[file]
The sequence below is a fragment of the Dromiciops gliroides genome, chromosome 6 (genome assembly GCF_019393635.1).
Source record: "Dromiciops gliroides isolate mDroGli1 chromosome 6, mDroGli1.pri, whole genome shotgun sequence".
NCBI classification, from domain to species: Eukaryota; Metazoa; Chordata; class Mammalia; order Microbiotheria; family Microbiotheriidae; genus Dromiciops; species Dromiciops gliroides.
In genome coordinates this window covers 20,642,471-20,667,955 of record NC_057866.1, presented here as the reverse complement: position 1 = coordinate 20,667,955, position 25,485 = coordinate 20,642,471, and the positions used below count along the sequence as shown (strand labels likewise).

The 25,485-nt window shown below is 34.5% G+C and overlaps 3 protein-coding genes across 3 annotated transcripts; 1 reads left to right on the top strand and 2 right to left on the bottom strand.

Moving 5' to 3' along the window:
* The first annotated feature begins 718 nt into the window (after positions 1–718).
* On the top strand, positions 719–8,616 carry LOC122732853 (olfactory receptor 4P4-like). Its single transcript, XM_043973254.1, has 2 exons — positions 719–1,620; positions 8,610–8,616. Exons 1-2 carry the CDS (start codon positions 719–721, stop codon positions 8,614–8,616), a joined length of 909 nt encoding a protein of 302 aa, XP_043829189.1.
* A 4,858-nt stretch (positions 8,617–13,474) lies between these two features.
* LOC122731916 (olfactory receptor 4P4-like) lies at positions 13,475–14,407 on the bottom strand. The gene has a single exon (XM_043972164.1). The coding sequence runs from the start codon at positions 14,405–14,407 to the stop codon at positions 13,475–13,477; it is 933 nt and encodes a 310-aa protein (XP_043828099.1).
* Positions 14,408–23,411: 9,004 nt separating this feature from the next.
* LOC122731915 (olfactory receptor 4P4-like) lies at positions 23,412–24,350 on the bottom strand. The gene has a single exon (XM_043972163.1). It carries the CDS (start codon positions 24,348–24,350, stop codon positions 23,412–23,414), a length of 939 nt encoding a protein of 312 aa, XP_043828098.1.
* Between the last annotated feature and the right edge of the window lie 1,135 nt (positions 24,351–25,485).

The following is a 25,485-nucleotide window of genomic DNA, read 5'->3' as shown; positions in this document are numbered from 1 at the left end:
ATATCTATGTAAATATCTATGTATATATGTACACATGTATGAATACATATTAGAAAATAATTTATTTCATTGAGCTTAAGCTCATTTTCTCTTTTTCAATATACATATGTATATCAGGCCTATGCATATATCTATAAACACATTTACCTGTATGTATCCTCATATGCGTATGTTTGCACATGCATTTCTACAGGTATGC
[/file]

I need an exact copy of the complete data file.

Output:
The sequence below is a fragment of the Dromiciops gliroides genome, chromosome 6 (genome assembly GCF_019393635.1).
Source record: "Dromiciops gliroides isolate mDroGli1 chromosome 6, mDroGli1.pri, whole genome shotgun sequence".
NCBI classification, from domain to species: Eukaryota; Metazoa; Chordata; class Mammalia; order Microbiotheria; family Microbiotheriidae; genus Dromiciops; species Dromiciops gliroides.
In genome coordinates this window covers 20,642,471-20,667,955 of record NC_057866.1, presented here as the reverse complement: position 1 = coordinate 20,667,955, position 25,485 = coordinate 20,642,471, and the positions used below count along the sequence as shown (strand labels likewise).

The 25,485-nt window shown below is 34.5% G+C and overlaps 3 protein-coding genes across 3 annotated transcripts; 1 reads left to right on the top strand and 2 right to left on the bottom strand.

Moving 5' to 3' along the window:
* The first annotated feature begins 718 nt into the window (after positions 1–718).
* On the top strand, positions 719–8,616 carry LOC122732853 (olfactory receptor 4P4-like). Its single transcript, XM_043973254.1, has 2 exons — positions 719–1,620; positions 8,610–8,616. Exons 1-2 carry the CDS (start codon positions 719–721, stop codon positions 8,614–8,616), a joined length of 909 nt encoding a protein of 302 aa, XP_043829189.1.
* A 4,858-nt stretch (positions 8,617–13,474) lies between these two features.
* LOC122731916 (olfactory receptor 4P4-like) lies at positions 13,475–14,407 on the bottom strand. The gene has a single exon (XM_043972164.1). The coding sequence runs from the start codon at positions 14,405–14,407 to the stop codon at positions 13,475–13,477; it is 933 nt and encodes a 310-aa protein (XP_043828099.1).
* Positions 14,408–23,411: 9,004 nt separating this feature from the next.
* LOC122731915 (olfactory receptor 4P4-like) lies at positions 23,412–24,350 on the bottom strand. The gene has a single exon (XM_043972163.1). It carries the CDS (start codon positions 24,348–24,350, stop codon positions 23,412–23,414), a length of 939 nt encoding a protein of 312 aa, XP_043828098.1.
* Between the last annotated feature and the right edge of the window lie 1,135 nt (positions 24,351–25,485).

The following is a 25,485-nucleotide window of genomic DNA, read 5'->3' as shown; positions in this document are numbered from 1 at the left end:
ATATCTATGTAAATATCTATGTATATATGTACACATGTATGAATACATATTAGAAAATAATTTATTTCATTGAGCTTAAGCTCATTTTCTCTTTTTCAATATACATATGTATATCAGGCCTATGCATATATCTATAAACACATTTACCTGTATGTATCCTCATATGCGTATGTTTGCACATGCATTTCTACAGGTATGC